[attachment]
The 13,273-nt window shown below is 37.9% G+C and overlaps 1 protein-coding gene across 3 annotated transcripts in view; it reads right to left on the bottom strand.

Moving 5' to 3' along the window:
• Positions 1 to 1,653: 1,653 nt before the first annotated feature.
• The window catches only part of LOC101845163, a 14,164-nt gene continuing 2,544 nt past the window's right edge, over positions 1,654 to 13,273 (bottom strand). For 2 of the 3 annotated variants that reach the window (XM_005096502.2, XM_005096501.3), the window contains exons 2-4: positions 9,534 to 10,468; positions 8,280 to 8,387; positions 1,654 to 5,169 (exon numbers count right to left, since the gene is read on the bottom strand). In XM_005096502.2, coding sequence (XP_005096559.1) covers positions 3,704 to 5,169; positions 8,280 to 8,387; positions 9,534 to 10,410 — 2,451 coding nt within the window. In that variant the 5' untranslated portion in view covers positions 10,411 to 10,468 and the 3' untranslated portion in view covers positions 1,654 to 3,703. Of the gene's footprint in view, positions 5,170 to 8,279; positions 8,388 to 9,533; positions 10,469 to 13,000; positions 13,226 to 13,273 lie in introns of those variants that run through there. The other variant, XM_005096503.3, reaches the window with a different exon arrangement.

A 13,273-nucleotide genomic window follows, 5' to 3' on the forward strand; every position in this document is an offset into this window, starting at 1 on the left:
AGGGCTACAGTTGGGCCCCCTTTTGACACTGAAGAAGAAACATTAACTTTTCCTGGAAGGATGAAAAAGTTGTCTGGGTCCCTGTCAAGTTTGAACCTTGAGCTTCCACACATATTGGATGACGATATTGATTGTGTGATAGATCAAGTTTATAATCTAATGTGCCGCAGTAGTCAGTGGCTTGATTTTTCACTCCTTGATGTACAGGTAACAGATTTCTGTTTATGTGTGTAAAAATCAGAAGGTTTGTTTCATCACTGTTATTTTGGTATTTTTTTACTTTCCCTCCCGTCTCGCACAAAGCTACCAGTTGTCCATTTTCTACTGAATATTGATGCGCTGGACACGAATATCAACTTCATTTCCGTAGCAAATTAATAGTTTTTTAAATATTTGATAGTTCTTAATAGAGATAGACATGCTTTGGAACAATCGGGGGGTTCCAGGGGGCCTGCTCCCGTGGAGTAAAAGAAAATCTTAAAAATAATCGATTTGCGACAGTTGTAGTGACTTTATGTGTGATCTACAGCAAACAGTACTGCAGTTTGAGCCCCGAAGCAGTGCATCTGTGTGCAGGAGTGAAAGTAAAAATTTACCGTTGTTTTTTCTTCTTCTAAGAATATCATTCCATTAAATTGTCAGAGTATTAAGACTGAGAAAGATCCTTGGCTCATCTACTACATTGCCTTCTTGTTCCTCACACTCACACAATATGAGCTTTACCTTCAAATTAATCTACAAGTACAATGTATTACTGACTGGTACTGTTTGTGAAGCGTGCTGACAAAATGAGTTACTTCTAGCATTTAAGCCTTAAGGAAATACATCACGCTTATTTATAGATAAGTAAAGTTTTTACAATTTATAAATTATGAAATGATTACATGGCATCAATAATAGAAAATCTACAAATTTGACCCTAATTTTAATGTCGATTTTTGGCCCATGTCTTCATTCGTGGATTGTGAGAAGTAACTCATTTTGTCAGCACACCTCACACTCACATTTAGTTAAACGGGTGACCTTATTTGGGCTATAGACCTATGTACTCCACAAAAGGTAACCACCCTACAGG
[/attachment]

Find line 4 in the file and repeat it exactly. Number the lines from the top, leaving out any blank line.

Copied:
• The window catches only part of LOC101845163, a 14,164-nt gene continuing 2,544 nt past the window's right edge, over positions 1,654 to 13,273 (bottom strand). For 2 of the 3 annotated variants that reach the window (XM_005096502.2, XM_005096501.3), the window contains exons 2-4: positions 9,534 to 10,468; positions 8,280 to 8,387; positions 1,654 to 5,169 (exon numbers count right to left, since the gene is read on the bottom strand). In XM_005096502.2, coding sequence (XP_005096559.1) covers positions 3,704 to 5,169; positions 8,280 to 8,387; positions 9,534 to 10,410 — 2,451 coding nt within the window. In that variant the 5' untranslated portion in view covers positions 10,411 to 10,468 and the 3' untranslated portion in view covers positions 1,654 to 3,703. Of the gene's footprint in view, positions 5,170 to 8,279; positions 8,388 to 9,533; positions 10,469 to 13,000; positions 13,226 to 13,273 lie in introns of those variants that run through there. The other variant, XM_005096503.3, reaches the window with a different exon arrangement.